By Deb Silverthorn
Special to the TJP
With the courage and determination to soar like his upcoming award’s namesake, Asher Kogutt spread his own wingspan far and wide to achieve the rank of Eagle Scout.
Asher, who lives with special needs, has been a Boy Scout since he was just 6 years old, has completed his Eagle Scout project and is in the midst of earning his last merit badge — gardening. Once complete, Asher will go before the Eagle Board of Review — and be so honored.
“Boy Scouts is fun and I like the camping and being outside and sleeping in tents,” said Asher, the son of Judy and Jeff and brother to Benjamin and Elan. He follows his father and brothers in his quest to become an Eagle Scout; all three have accomplished and respected scouting histories.
“I like wearing my uniform with my sash and badges. I am proud of my badges; I have 30 of them and my favorite badge to earn was the fishing badge,” said Asher. He has many memories of the sport thanks to his grandfather Sam Kogutt, also a former Boy Scout and an avid fisherman for most of his life. “I like going out on the boat and being outside.”
For his Eagle Scout project, Asher directed and led a team in building four large wooden mounting blocks for riders at Equest, where he was a client from age 5 to 13. The blocks facilitate riders getting onto their horses.
“To have a former client come back to us and serve this way is incredible and it means so much to us,” said Lili Kellogg, interim CEO at Equest, who has known Asher since he was a young rider there, recalling a time when she was even his teacher. “Asher has achieved so much in his scouting and he should be so proud — we certainly are.”
Learning with horses
Equest, which provides therapeutic horsemanship activities and therapies to children and adults with physical, cognitive, sensory, coping and learning disabilities, has locations at the Wylie Center in Wylie and The Texas Horse Park in Dallas. The latter, which received Asher’s donations, services 200 weekly clients in addition to between 50 and 75 participants in a veteran’s program with one-time experiential opportunities — a “horsemanship 101” — and many others through community outreach events with schools and other groups.
“Asher really has come full circle, returning as a donor in this manner, and his gift will help a lot of people for a very long time,” said Kellogg. She noted that the mounting blocks will be used for clients in veteran programs, physical and occupational therapy, equine facilitated counseling, therapeutic carriage driving, therapeutic sports riding and competition.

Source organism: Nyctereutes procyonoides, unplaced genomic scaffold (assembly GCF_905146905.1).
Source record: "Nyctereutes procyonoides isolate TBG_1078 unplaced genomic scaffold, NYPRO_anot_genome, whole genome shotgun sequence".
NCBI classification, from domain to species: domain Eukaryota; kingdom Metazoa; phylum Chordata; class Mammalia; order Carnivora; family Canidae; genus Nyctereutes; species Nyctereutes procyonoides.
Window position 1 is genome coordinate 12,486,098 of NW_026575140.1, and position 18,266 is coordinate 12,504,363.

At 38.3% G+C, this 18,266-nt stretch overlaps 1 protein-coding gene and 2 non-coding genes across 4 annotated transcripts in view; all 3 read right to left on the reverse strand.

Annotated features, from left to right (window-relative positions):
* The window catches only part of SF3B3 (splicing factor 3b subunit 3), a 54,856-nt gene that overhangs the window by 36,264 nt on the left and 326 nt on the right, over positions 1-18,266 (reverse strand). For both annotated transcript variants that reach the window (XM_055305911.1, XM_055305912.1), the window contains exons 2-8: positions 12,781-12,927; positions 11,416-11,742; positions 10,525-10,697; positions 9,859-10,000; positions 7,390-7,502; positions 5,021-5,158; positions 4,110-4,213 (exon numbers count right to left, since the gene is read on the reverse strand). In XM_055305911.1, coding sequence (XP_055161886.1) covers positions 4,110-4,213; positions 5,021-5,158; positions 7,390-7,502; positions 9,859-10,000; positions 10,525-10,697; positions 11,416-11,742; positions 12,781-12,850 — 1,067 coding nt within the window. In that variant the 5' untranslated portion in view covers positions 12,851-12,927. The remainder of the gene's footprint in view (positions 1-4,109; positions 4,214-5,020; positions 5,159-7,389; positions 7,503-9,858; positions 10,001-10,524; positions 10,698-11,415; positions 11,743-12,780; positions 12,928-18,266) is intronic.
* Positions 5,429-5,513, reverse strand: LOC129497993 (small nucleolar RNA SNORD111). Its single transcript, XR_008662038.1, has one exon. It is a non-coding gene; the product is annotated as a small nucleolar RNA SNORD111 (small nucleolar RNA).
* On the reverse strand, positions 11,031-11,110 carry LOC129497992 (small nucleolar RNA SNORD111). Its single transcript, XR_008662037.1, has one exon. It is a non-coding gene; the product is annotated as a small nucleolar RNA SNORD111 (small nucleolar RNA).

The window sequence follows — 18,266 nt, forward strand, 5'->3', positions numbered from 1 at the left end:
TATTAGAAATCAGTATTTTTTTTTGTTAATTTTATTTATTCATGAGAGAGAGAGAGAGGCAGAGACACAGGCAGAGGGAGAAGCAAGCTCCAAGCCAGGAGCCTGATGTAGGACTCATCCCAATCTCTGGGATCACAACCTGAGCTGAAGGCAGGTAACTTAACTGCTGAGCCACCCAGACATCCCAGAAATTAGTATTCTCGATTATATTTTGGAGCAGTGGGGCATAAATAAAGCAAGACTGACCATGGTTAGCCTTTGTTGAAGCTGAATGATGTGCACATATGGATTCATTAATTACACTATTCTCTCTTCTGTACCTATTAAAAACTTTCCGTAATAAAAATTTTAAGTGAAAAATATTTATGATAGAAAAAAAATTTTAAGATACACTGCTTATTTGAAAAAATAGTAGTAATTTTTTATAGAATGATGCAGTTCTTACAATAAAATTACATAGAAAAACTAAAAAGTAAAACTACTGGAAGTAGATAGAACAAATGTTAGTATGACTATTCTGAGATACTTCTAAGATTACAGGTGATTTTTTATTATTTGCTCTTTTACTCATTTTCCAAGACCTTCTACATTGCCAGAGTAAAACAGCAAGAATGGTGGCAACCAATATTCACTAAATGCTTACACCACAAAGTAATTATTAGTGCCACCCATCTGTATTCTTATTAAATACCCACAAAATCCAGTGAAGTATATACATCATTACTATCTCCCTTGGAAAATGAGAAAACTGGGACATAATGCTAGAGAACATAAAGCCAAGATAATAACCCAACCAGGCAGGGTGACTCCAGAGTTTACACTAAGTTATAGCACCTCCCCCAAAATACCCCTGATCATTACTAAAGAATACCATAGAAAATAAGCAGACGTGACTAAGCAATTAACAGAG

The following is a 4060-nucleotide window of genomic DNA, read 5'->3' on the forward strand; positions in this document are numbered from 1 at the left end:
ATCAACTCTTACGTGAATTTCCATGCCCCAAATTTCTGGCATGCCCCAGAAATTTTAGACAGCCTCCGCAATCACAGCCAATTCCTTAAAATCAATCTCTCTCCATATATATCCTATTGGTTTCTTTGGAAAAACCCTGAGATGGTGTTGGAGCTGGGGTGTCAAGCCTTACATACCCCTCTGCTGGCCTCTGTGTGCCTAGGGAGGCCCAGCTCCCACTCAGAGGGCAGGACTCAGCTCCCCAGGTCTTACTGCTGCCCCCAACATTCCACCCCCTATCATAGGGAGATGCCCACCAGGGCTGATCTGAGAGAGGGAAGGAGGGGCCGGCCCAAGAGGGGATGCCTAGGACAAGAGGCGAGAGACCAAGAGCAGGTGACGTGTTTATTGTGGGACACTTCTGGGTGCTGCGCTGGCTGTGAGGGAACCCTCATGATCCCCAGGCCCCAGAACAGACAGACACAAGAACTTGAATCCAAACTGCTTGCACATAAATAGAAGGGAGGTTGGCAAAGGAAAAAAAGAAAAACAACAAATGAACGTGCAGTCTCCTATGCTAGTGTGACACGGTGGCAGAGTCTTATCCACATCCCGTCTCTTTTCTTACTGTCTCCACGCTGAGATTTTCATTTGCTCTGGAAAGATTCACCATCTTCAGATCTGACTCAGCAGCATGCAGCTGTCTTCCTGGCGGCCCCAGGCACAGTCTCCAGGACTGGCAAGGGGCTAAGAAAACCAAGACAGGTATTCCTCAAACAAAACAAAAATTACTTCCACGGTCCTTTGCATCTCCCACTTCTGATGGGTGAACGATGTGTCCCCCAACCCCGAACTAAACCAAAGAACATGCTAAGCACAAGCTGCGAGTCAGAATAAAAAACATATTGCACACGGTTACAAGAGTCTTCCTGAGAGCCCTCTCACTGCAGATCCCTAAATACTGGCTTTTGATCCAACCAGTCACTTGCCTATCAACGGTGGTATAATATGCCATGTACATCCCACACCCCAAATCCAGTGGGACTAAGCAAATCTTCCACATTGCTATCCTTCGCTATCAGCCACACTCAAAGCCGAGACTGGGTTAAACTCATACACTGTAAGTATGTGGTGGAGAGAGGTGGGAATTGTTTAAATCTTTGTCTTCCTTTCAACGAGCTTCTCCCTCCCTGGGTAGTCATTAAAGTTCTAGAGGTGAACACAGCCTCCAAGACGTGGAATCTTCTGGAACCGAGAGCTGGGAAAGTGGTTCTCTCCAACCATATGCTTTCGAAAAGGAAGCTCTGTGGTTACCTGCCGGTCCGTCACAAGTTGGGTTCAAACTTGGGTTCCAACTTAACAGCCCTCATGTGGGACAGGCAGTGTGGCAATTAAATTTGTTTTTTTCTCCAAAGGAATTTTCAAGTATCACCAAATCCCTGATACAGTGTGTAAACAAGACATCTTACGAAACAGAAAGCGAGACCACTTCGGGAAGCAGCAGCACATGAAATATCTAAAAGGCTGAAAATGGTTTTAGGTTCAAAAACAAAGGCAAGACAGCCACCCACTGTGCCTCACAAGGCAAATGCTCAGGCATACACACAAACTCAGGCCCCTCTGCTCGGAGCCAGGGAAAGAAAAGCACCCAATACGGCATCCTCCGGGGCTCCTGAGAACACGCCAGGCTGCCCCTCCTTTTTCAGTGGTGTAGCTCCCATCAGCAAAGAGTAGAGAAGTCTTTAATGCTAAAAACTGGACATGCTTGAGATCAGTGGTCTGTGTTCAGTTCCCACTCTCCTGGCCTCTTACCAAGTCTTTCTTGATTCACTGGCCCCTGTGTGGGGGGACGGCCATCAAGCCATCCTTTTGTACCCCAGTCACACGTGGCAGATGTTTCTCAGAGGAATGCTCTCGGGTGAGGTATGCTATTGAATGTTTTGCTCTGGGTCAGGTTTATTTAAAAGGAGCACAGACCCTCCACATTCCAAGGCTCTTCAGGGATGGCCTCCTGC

Troop 263, a troop for special needs members, is a part of Circle Ten Council of the Boy Scouts of America. Boys or men can join this troop as young as 11 years old and into adulthood, and remain scouts indefinitely. Troop 263 has 18 members and hosts weekly meetings at the Bachman Recreation Center, monthly outings, four campouts each year and a summer camp program.
“I’m so honored to be here with and for Asher — it’s quite an effort and I’m so impressed with his abilities and drive to move forward,” said Ben Burns, Asher’s scoutmaster. “He’s created a great project and worked so very hard.
“Asher has held every leadership role in our troop including Troop Guide and Senior Patrol Leader,” said Burns. “He’s a top scout and a great young man.”
Asher’s parents have long supported him in his efforts and been there to watch him succeed. “This is a continuance of all Asher has worked for and it allows him something to really look forward to each week, to work toward, and to be interested in,” said Jeff, who serves on the troop’s committee to help those advancing to Eagle Scout. “He’s worked very hard and come very far.”
“He’s a pretty cool guy,” Judy says of her son. “He really had to supervise the project, bring together a team to help out — which is required — and from teaching his helpers to use the power drill, to getting it all together, he really came through.”
“I like doing things for other people and I’m happy that people riding at Equest will be able to have more fun,” said Asher, who grew up in Troop 729, at Temple Emanu-El, and spends much of his life doing for others. He works at Mosaic, a special needs workshop, where he enjoys “shredding paper and making money.”
A CHAI (Community Homes for Adults, Inc.) resident, Asher is a member of the Maccabees Special Olympics basketball team and, as a Dallas Yachad (National Jewish Council for Disabilities) member, he recently went on a Birthright trip, his first time to Israel.
Asher is a graduate of DISD’s Special Needs Transition Program, an Honorary AkibaKid and Yavneh Bulldog, and former Habima Theatre and Points 4 Peace Basketball Tournament Special Event participant. There are few areas of the Jewish community where he hasn’t left his mark.
“Asher has learned a lot from scouting that he’s taken into the many programs he’s been a part of,” said Judy. “There’s been an emphasis on respect and self-control, and scouting really turns our young men into well-rounded citizens, with tools they’ll be able to use all of their lives.”
As the Boy Scout oath says: “On my honor, I will do my best to do my duty to God and my country and to obey the Scout Law; to help other people at all times; to keep myself physically strong, mentally awake and morally straight.”
Words that describe Asher Kogutt, who ranks up among the best and most proud — one to always be prepared!
Anyone interested in joining Troop 263 can email email@example.com.